Journal of the House of Lords: Volume 11, 1660-1666. Originally published by His Majesty's Stationery Office, London, 1767-1830.
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DIE Jovis, 5 die Maii.
|His Royal Highness the Duke of Yorke.|
Epus. St. Asaph.
Epus. Cov. et Litch.
Ds. Thesaurarius Angl.
Ds. Custos Privati Sigilli.
L. Great Chamberlain.
Comes St. (fn. 1) Albans.
Viscount Say et Seale.
Viscount de Stafford.
Ds. Berkley de Berk.
Ds. Howard de Ch.
Ds. Howard de Esc.
Ds. Gerard de Brand.
Ds. Berkley Strat.
Messages from H. C. with Bills.
A Message was brought from the House of Commons, by Sir George Reeves and others; who brought up a Bill, intituled, "An Act to take away Damage Clear;" wherein they desire their Lordships Concurrence.
Order for keeping open the Common Sewer near the Parliament Office.
Upon Report made by the Earl of Bridgwater (who, with other Lords (calling to their Assistance Sir John Denham, Surveyor General of His Majesty's Works), have viewed the Ditch, or Common Sewer, adjoining close to the Tower where the Records of Parliament are kept, and the House wherein the Clerk of the Parliaments lives), "That their Lordships do find, That Part of the said Common Sewer and Ditch hath of late been stopped up, and that the filling up of the Remainder thereof will be an Annoyance to the King's said House, and may endanger the Security of the Records there kept, by making them more liable to the Danger of Fire, and the easier Access of Thieves:"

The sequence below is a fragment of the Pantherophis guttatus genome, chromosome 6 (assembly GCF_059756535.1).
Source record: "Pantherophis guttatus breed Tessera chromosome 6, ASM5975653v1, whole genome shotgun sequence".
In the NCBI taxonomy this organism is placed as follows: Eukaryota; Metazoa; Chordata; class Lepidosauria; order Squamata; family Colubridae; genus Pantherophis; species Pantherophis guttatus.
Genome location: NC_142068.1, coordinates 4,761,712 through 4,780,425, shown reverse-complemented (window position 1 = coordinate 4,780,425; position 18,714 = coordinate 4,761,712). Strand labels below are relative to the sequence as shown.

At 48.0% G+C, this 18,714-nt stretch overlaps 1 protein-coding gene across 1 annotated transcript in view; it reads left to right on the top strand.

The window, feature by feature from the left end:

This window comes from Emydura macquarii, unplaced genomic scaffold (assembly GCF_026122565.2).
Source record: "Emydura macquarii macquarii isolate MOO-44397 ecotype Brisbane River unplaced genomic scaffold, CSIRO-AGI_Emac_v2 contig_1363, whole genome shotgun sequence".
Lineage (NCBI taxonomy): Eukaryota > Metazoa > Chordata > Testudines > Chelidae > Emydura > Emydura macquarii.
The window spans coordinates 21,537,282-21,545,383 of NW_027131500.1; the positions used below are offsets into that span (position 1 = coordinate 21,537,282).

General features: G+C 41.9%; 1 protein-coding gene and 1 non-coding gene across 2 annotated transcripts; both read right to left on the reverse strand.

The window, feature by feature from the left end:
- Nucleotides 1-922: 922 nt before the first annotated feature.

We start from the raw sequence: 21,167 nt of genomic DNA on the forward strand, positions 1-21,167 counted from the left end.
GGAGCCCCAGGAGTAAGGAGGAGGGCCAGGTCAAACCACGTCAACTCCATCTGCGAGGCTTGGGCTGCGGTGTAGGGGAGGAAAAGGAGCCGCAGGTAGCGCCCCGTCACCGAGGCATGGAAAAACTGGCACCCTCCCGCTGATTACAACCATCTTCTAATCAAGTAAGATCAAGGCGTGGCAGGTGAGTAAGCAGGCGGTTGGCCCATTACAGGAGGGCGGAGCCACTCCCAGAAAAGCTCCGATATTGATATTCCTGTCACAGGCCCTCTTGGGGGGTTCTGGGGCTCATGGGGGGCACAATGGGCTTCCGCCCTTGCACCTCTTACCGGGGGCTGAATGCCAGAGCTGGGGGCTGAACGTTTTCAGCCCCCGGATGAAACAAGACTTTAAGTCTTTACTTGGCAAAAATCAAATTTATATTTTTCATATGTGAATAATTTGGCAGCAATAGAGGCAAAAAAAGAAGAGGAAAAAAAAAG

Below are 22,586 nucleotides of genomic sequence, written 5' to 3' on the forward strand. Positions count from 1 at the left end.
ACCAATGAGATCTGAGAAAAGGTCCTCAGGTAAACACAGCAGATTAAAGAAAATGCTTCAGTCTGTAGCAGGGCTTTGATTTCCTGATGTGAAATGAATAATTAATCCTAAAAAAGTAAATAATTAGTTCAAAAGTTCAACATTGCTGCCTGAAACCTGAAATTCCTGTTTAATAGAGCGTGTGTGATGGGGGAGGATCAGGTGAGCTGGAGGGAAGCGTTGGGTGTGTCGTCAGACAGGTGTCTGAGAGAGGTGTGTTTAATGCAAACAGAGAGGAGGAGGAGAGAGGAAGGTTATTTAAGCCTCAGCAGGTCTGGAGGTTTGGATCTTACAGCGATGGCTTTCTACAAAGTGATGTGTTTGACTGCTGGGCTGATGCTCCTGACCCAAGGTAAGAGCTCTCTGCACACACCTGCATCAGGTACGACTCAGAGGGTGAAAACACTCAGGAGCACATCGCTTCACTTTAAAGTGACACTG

It is thereupon ORDERED, by the Lords Spiritual and Temporal in Parliament assembled, That it be, and is hereby, recommended to Mr. Surveyor General of His Majesty's Works, and to the Commissioners for the Sewers of Westm. that they do take a speedy and effectual Course, that the said Common Sewer be opened as formerly it was, whereby the Water from The Thames may flow in and cleanse the said Common Sewer, which is now in Part stopped up, that it cannot flow in as usually heretofore it did; and also to prevent any Building upon the said Common Sewer for the future.
Walker, who arrested Ly. Petre, discharged.
Whereas James Walker, who arrested the Lady Elizabeth Petre, Wife to the Lord Petre (contrary to the Privileges due to the Peerage of this Realm), was this Day brought to the Bar; and having, by his Petition, acknowledged his hearty Sorrow for his said Offence, was by this House reprehended for the same, and directed to make his Submission to the Lady Petre: